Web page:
the common misnomer is that it’s called Black Fridaybecause it’s when retailers are “back in black” due to all the shopping and sales. for a long time, i also believed this but with some digging found out the actual origin.

apparently, a handful of investors were responsible for the U.S. stock market crashing. this made much more sense to me since ‘Black’ as an adjective doesn’t exactly evoke a “positive” association.

for all intents and purposes, people now have a “good” notion of this day. it’s not only an event in America but the day after Thanksgiving ( it would be interesting to get the Wampanoag tribe’s perspective on this holiday) is a thing in other countries that don’t celebrate the preceding event. it’s just interesting how words/phrases/concepts can take on different meanings based on “popular” usage.

true or not, it still is somewhat appealing for me to think that the evolution of the word “aweful” (now obsolete in spelling terms or in technical speak: deprecated) to “awful”. supposedly, the parents used to describe churches as “full of awe” so , eventually, children had a “negative” experience and it took on the opposite meaning.

ironic

October 2, 2019

it was “surreal” last night.  on ABC last night, it featured MoJo (an iconic advertising consultancy and, eventually, a “full-blown” agency)that influenced and shaped Australia.  For those that don’t know, ABC  is a national TV channel that’s mainly funded by the government and disallows all forms of commercialism (including ads) – you can’t even discuss (much less promote) any brands on their shows.

it was so meta.  Admittedly, they have a programme called Gruen that “humorously” critiques ads but this somehow felt different as it impacted Australian culture.  It can be argued that it was simply a mirror and a true insight into the Australian zeitgeist.

While prior to them “proper” American or British accents were used to voice over commercials, authentic Australian enunciation and expressions were instead  used (although they were considered “vulgar” by the “establishment”). i think this “honesty” was greatly appreciated by the Australian public. i now believe that you should never be ashamed of your actual heritage despite what you were “taught” and the constant stream of messages to put you down. i’ve got a feeling that’s why they dislike the old country so much – it is said that POME was originally an acronym for Prisoner Of Mother England.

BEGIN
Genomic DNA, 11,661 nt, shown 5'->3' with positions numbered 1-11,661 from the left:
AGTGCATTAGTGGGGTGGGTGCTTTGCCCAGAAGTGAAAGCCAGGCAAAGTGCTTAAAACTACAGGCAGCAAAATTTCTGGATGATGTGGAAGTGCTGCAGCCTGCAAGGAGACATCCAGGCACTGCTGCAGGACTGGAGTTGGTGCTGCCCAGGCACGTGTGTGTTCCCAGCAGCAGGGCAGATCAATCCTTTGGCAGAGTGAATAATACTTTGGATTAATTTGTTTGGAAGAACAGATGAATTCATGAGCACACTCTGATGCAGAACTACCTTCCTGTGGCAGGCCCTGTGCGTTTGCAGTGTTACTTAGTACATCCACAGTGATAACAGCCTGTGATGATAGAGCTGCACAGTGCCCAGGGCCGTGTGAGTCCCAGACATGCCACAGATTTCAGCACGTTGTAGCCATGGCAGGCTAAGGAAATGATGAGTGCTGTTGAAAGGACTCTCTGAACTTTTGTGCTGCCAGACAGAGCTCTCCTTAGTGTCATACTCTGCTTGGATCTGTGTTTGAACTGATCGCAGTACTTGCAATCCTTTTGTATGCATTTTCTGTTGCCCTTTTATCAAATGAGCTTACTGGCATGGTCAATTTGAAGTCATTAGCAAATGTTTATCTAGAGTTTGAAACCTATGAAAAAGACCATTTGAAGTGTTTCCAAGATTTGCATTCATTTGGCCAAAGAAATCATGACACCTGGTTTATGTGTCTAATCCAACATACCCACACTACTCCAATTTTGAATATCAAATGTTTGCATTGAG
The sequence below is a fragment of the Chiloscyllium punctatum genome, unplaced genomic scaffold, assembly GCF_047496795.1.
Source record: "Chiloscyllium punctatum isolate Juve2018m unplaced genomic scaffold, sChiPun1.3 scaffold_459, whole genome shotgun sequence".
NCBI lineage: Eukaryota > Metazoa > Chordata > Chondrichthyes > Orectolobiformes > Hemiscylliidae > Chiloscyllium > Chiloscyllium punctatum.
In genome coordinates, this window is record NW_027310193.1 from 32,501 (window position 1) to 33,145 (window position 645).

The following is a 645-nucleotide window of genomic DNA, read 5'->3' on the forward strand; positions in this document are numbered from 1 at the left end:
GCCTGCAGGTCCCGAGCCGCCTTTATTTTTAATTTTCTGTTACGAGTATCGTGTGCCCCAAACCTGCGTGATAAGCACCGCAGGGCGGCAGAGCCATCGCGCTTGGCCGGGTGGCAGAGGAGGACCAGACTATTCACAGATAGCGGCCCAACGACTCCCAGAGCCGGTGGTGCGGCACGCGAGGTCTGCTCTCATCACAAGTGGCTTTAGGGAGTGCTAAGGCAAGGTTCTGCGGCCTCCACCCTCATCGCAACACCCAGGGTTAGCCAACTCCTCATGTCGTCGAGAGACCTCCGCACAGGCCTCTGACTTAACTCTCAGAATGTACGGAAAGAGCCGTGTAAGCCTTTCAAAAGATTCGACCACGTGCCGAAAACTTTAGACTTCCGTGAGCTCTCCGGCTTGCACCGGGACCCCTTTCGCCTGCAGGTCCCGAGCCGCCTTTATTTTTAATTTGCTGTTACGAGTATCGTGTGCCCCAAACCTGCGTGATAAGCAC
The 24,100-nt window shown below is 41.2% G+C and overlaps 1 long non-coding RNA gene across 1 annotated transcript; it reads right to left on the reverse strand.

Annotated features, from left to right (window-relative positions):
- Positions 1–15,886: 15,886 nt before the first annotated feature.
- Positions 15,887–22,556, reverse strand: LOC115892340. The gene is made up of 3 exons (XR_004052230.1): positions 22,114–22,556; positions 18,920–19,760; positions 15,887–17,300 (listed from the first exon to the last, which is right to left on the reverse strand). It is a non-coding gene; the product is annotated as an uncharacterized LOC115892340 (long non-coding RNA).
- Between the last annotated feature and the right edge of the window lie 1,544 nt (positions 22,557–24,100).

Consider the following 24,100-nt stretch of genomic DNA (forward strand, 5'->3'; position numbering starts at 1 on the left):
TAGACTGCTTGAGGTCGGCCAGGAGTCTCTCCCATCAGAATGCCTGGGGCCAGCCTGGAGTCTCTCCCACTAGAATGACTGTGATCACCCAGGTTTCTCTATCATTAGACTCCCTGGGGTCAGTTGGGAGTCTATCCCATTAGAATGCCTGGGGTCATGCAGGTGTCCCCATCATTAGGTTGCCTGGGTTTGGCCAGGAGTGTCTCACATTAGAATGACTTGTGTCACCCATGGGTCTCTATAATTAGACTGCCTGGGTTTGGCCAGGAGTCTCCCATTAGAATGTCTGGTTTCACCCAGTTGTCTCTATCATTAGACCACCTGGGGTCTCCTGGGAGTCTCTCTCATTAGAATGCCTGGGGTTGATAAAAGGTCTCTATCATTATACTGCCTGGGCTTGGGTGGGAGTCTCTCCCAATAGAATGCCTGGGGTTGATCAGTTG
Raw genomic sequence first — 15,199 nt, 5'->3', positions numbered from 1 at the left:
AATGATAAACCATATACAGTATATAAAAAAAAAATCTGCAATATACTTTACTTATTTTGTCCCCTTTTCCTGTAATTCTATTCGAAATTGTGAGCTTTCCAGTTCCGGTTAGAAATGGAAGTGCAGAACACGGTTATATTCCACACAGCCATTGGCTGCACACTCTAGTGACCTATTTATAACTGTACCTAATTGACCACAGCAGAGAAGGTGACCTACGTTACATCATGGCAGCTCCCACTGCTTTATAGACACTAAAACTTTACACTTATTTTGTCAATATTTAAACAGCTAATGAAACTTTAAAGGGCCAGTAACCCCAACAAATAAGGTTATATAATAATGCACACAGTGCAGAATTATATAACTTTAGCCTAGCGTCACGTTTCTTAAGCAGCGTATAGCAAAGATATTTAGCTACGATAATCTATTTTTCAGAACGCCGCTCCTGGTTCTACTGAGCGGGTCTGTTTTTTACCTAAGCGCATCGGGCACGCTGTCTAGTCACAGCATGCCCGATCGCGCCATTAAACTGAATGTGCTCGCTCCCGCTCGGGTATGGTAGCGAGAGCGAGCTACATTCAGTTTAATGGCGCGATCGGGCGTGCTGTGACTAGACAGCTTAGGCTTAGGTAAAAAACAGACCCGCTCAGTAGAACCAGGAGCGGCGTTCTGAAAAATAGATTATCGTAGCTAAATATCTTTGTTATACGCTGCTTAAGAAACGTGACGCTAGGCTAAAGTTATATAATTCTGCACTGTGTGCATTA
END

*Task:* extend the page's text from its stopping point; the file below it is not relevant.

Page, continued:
Hogs (Paul Hogan better known by some Americans as Mick “Crocodile” Dundee) was the human face of a former tourism campaign – i challenge anyone to say it wasn’t effective as Australia moved from the 78th preferred holiday destination by Americans to the 7th.  Prior to him, it was all wildlife (like koalas and kangaroos) and he was even recognised, arguably, as Australian of the Year for its success.  The catchphrase was even adapted to the Yanks: “put another shrimp on the barbie” – as no one Down Under referred to them as “shrimp” but as “prawns”.  They say a real measure of a tourism campaign isn’t just about the foreign visits but also abut how good the locals feel about their country.

nothing to see here

September 7, 2019

i came from my neurophysio the other day and a cab driver asked me, “what’s your problem?’ For a moment, i was tempted to answer: “Nothing. What’s yours?” i said the doctors don’t really know and just kept quiet for the rest of the ride – it would have been unfair of me to “pounce” on his ignorance.

there are systemic vestiges of the sigma of disability – that’s simply the reality.  i laud all those that want to change this but the pragmatist in me knows we are still far-off despite all the strides forward.  Pardon me getting on my “soapbox” but the encounter made me reflect.

The NDIS, although its implementation is very “problematic”, IMHO is very good in principle.  However, the reduction of my allocated funding by tens of thousands in the pursuit of the “almighty” surplus seem like a scenario to “rob Paul in order to pay Peter’,  I’m not an economist but encouraging the disabled community to spend can help “stimulate” the Aussie economy.

Maybe my argument is difficult to accept objectively given i’ve got a “horse in this race’.  Can’t the investigation of an inrease to NewStart be viewed with this lens: who says compassion and fiscal responsibility always need to be on opposite sides.

 

system of a down

February 7, 2019